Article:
Sun | Feb 25, 2018

Hello Mi Neighbour | Rewards of giving

Published:Wednesday | April 12, 2017 | 12:00 AM
The homeless need help. It is more blessed to give than to receive.

Hello, mi neighbour! To live for the benefit of 'me, myself and I' only is not to truly live. Such an attitude derails life's purpose and robs oneself of rich blessings. Yes, self-denial which redounds to the well-being of another is one of the keys to true happiness. This assertion finding favour with the reader is of less concern than the writer's intention to win more people for the winning team: persons who have come to recognise that we are our brother's keeper - making room for others.




Still etched in my mind was this pleasurable self-denial moment I had some time ago. Shortly after driving onto the compound that morning, a homeless gentleman who apparently had not eaten in days approached me with a 'bass-mi-hungry' greeting. His cry for help touched my heart. With no money to offer him for the usual 'cuppa tea' (that's what they normally say), I offered him my breakfast which I had taken with me. In a jiffy, it was 'waxed off'. Our subsequent conversation bore much fruit: with the help of other neighbours, he started a little business. One thing leading to another, he got a job, settled in a home, and now helping homeless people. True story. The memory of that moment of self-denial still produces goose pimples.

And let me ask all those neighbours involved with sacrificial or self-denial giving, isn't it "more blessed to give than to receive"?

That said, I hereby encourage all of us to start looking out for one another, working for the survival/comfort of all. There are many persons among us who are 'sucking salt from a wooden spoon' - to interject Jamaican expression here. Some have no food to eat, no clothes to wear, no shelter over their heads. Others living under less acute circumstances have no bed, no stove, no chairs. Still there are others who have no running water or electricity.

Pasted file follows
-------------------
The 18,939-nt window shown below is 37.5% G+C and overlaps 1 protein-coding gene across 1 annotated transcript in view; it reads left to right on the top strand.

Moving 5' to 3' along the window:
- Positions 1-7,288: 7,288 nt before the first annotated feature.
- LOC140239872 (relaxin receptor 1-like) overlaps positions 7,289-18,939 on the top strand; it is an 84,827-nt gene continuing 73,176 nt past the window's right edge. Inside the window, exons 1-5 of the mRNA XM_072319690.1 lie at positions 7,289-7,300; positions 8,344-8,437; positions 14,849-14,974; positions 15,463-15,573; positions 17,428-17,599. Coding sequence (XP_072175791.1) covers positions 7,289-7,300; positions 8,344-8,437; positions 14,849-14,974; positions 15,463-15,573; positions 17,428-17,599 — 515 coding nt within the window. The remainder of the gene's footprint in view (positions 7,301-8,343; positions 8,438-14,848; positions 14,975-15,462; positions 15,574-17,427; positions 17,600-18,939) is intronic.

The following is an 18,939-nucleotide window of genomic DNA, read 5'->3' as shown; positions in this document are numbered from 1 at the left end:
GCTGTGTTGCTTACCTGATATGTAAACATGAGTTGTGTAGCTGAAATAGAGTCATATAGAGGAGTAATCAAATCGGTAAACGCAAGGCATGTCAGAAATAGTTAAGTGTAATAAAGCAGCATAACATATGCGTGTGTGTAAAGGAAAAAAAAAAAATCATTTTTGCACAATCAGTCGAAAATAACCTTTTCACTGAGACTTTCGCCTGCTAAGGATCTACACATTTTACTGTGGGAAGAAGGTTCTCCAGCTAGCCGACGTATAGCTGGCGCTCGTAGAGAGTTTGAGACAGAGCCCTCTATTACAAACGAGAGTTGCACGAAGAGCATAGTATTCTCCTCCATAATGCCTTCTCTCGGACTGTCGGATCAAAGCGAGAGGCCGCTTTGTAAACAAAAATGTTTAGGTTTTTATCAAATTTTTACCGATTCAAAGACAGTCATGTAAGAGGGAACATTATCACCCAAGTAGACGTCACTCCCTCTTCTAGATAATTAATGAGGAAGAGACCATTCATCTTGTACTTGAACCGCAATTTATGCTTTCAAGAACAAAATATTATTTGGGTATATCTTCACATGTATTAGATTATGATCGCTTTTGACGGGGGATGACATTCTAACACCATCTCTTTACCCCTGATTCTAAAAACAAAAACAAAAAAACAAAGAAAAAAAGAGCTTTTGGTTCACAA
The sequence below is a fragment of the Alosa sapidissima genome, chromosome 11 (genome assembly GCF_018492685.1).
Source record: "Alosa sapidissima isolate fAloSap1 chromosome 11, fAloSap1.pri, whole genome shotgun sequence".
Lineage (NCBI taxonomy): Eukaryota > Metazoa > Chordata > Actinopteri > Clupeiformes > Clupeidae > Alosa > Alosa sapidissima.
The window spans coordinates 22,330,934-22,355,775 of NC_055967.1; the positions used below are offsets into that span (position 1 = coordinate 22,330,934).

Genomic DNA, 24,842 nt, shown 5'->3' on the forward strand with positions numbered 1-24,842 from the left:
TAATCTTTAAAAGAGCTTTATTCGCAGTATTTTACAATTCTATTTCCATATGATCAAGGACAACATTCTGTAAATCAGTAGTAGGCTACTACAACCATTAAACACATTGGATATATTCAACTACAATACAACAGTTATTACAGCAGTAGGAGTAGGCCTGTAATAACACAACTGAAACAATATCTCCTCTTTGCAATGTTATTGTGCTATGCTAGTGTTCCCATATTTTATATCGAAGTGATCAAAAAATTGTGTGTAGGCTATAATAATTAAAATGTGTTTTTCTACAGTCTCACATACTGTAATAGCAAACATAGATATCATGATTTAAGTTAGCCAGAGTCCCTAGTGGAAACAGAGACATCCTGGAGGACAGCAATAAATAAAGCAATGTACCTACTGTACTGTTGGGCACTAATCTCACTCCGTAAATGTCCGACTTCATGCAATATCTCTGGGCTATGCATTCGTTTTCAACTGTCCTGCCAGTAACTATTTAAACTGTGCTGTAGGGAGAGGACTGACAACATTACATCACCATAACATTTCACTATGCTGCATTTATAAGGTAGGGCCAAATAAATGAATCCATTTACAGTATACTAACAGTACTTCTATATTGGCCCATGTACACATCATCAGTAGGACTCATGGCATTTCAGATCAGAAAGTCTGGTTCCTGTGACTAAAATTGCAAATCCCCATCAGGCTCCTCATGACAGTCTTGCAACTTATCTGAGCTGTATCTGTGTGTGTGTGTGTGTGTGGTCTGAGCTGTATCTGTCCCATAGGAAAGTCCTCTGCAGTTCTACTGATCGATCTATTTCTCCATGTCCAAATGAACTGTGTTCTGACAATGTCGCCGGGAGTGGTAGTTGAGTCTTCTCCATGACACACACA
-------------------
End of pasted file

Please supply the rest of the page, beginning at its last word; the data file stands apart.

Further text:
Under circumstances like these are children who must attend school and the elderly to care for. And don't we all know what that takes? Special blessings are pronounced on all who respond to pleas for relief through this column on behalf of many of needy neighbours.

Commendations to all those organisations and groupings (too numerous to mention here) geared towards helping with the social needs of those with lesser fortunes. Food For The Poor, which started operation in Jamaica in 1982 with a goal to improve the health, economic, social and spiritual conditions of the men, women and children we serve, through various programmes, is among these people-oriented organisations.

Despite all the efforts of the Government coupled with these organisations, the basic needs of many are still not being satisfied. Whose fault? Our fault. Imagine a day in Jamaica when we all deny ourselves a little something for someone else! 'Joy unspeakable!'




1. AnnMarie, St Andrew, for donation

2. Neighbour for offering children's clothing

3. Steve, St Andrew, for kind deeds

4. Everybody's Pharmacy once again for deeds of kindness

5. Novie, St Andrew, for deeds of kindness to the elderly.




1. Shavon: Asking neighbours for a stove and a mattress.

2. Donna, Clarendon 15-year cancer survivor: Wheel-chair bound. Suffers from diabetes and hospitalised. Asking neighbours to assist with cost to do a CT scan.

3. Miss Ling, St Mary: Asking for a stove which she cannot afford to purchase but which she so badly needs.

4. Lucille, Clarendon: Unemployed for past eight years. Struggling to send children to school and put food on the table. Asking for a sewing machine and material to make curtains.

5. Beverly, Westmoreland: Husband needs a wheelchair.

6. Sandra, St James: Sewing machine got destroyed by fire. Cannot afford to replace it and is asking for neighbour's assistance with another one.

7. Andrea, St James: Mother of three asking for a sewing machine.

8. Angella, Clarendon: Asking for clothing for one-year-old boy and three-year-old girl

9. Sister Dell, St Andrew: Asking for a bed.

- To help, please call 334-8165, 884-3866, or deposit to acct # 351 044 276 NCB. (Bank routing #: JNCBJMKX) or send donations to HELLO NEIGHBOUR c/o 53 Half-Way Tree Road, Kingston 10; Paypal/credit card: email: Or contact e-mail